The most venerated Shia cleric in Iraq made a sudden intervention in the Najaf crisis yesterday by returning to the country and calling on his supporters to march to the embattled holy city.
Grand Ayatollah Ali al-Sistani was expected in Najaf today after arriving yesterday in Basra from Kuwait as his lieutenants suggested that he had proposals for ending three weeks of fighting in the city.
Ayatollah Sistani's return came amid intense fighting around the streets leading to the compound of the Imam Ali shrine. US and Iraqi forces sought to tighten their narrowing cordon round the insurgent forces loyal to the militant Shia cleric Muqtada Sadr.
In Basra, Hayder al-Safi, a Sistani aide, read out a statement said to have been issued by the ayatollah. It said: "We ask all believers to volunteer to go with us to Najaf. I have come for the sake of Najaf and I will stay in Najaf until the crisis ends." Members of the ayatollah's team said he intended to depart for Najaf at 7am today. Aides to Sadr also called on their supporters to march to Najaf.
Two people were killed yesterday and five wounded as demonstrators set out to march to Najaf from Kufa.
Witnesses said the demonstrators had been chanting pro-Sadr slogans, but were also carrying pictures of the Ayatollah Sistani, and that Iraqi security forces had been responsible for the shootings.
The ayatollah, whose influence was underlined earlier this year when he pressed for an accelerated timetable for national elections, is sometimes seen as a moderating force in the Shia political scene.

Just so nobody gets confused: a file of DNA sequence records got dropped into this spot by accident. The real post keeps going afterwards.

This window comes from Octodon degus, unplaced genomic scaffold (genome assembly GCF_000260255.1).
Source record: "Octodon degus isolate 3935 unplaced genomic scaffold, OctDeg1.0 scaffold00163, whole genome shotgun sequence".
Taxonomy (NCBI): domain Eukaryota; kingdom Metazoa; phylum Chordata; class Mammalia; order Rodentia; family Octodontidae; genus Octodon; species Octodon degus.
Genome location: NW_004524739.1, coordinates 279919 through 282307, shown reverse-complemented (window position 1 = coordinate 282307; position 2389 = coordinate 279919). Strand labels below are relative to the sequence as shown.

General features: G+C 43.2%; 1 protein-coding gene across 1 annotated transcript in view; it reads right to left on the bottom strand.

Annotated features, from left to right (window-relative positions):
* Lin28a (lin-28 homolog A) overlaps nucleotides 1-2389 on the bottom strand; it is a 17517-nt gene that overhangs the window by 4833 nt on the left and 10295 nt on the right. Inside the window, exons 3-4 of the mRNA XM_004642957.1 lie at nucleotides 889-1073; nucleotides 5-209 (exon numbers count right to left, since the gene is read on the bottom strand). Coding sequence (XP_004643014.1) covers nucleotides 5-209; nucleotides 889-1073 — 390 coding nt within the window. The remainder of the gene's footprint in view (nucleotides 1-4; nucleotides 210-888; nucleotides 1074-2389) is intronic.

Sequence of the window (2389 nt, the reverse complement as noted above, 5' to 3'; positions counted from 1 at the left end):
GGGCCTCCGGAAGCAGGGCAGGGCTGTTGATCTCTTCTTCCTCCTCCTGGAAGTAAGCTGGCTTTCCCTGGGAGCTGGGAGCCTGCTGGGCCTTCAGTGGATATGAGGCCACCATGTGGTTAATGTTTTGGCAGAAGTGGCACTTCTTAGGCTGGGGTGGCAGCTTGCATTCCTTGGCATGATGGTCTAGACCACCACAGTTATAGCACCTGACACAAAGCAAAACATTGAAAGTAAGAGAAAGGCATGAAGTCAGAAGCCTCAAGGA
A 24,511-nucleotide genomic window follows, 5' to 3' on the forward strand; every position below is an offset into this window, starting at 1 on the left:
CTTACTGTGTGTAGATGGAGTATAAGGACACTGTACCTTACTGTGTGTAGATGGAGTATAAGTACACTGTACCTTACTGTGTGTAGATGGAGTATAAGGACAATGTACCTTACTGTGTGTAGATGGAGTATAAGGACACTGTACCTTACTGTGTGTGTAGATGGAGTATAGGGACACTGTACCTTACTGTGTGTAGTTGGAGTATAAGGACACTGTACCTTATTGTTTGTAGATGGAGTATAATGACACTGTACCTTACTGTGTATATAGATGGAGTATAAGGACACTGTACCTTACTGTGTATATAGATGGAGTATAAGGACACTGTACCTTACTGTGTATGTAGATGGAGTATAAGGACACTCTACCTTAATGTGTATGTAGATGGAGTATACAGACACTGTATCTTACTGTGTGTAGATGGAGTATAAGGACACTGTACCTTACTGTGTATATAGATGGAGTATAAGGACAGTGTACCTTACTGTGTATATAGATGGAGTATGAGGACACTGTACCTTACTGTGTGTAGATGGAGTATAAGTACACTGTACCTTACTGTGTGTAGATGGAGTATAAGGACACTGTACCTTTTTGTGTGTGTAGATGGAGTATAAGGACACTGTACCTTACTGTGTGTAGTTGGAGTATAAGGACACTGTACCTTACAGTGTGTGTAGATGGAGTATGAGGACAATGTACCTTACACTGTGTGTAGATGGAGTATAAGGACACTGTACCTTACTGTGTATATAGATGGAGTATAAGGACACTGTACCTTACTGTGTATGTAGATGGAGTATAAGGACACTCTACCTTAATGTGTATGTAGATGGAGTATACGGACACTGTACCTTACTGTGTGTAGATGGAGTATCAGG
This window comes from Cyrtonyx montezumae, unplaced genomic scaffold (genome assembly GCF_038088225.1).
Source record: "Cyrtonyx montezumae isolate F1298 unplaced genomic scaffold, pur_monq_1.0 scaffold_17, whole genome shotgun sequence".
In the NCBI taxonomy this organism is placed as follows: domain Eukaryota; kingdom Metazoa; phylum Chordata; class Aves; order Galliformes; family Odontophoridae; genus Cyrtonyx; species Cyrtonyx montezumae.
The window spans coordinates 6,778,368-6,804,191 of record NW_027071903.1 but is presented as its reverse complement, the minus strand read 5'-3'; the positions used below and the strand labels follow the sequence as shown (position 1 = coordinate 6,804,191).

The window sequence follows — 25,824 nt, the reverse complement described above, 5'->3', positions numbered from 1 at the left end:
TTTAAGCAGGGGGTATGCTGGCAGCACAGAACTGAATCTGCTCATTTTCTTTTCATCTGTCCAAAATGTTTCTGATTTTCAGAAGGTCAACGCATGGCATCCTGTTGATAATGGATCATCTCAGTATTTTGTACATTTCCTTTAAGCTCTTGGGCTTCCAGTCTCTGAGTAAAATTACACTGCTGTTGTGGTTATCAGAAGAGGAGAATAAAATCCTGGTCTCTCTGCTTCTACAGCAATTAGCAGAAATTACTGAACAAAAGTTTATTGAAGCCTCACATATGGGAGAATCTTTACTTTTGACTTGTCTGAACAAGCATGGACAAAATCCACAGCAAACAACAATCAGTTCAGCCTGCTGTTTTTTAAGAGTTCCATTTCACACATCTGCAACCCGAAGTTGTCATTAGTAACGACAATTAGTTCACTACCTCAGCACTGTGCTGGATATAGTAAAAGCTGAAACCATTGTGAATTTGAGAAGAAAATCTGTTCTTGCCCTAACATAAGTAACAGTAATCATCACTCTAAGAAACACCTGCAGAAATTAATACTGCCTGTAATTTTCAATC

He left Iraq the day after the present fighting erupted for heart treatment in London.
Earlier, police sealed off Najaf's old city, preventing cars from entering the grid of streets to its south-east and fired warning shots in the direction of civilian residents and reporters who attempted to pass them.
Meanwhile, armed police ordered about 50 journalists - including The Independent's correspondent - to leave their hotel at gunpoint and herded them into trucks and pick-ups to be driven at high speed to the police headquarters.
Police, some masked, shouted threats and abuse at the reporters, along with their Iraqi drivers and translators, and fired about a dozen shots inside and outside the hotel before taking them before the police chief, Major-General Ghaleb al-Jazaari, to hear his emotional complaints about media coverage and the sufferings of police officers during the present crisis. There were no injuries. One policeman declared: "You are responsible for many deaths", while another repeated earlier threats to blow up the hotel.
Maj-Gen Jazaari appeared especially exercised about a report on the Dubai-based al-Arabiya network - five of whose team in Najaf were briefly detained yesterday - which he said had claimed that the Ayatollah Sistani was already in Najaf. Al-Arabiya had taken its information from a "man of sedition" who was "used by Muqtada al-Sadr and people from al-Qa'ida".
He told the reporters that he had not been responsible for the way they had been summoned and added: "You are not arrested. We just brought you here to let you know what you are doing and what you have done. Of course, I want to speak with sensitivity with other countries."
The police chief brandished pictures of officers beaten by the Mehdi Army militiamen and added that his nephew, a police officer, had been beheaded. He added: "What can I do? Believe me I will listen to any suggestions. These are our people. They are killing us. We just represent the law. We want to live and we want our people to live." He said that police had not fired first in the incident at Kufa.